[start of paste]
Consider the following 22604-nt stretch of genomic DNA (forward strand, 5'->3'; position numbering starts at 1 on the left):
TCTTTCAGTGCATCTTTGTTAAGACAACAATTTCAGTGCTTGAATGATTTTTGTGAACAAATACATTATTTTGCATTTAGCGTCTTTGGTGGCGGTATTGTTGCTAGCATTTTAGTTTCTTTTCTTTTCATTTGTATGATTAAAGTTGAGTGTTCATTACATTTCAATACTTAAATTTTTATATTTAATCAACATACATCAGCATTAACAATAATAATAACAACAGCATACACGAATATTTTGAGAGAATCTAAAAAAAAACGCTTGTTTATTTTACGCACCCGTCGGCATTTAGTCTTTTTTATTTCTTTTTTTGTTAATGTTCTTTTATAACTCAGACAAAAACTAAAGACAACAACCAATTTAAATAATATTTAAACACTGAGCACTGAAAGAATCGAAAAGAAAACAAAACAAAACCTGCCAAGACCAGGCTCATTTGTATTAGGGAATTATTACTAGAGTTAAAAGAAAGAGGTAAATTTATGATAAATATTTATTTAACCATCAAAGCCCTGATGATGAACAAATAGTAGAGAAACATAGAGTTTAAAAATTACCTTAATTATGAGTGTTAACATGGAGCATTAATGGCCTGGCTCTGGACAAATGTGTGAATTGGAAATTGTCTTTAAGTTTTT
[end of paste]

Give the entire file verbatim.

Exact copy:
Consider the following 22604-nt stretch of genomic DNA (forward strand, 5'->3'; position numbering starts at 1 on the left):
TCTTTCAGTGCATCTTTGTTAAGACAACAATTTCAGTGCTTGAATGATTTTTGTGAACAAATACATTATTTTGCATTTAGCGTCTTTGGTGGCGGTATTGTTGCTAGCATTTTAGTTTCTTTTCTTTTCATTTGTATGATTAAAGTTGAGTGTTCATTACATTTCAATACTTAAATTTTTATATTTAATCAACATACATCAGCATTAACAATAATAATAACAACAGCATACACGAATATTTTGAGAGAATCTAAAAAAAAACGCTTGTTTATTTTACGCACCCGTCGGCATTTAGTCTTTTTTATTTCTTTTTTTGTTAATGTTCTTTTATAACTCAGACAAAAACTAAAGACAACAACCAATTTAAATAATATTTAAACACTGAGCACTGAAAGAATCGAAAAGAAAACAAAACAAAACCTGCCAAGACCAGGCTCATTTGTATTAGGGAATTATTACTAGAGTTAAAAGAAAGAGGTAAATTTATGATAAATATTTATTTAACCATCAAAGCCCTGATGATGAACAAATAGTAGAGAAACATAGAGTTTAAAAATTACCTTAATTATGAGTGTTAACATGGAGCATTAATGGCCTGGCTCTGGACAAATGTGTGAATTGGAAATTGTCTTTAAGTTTTT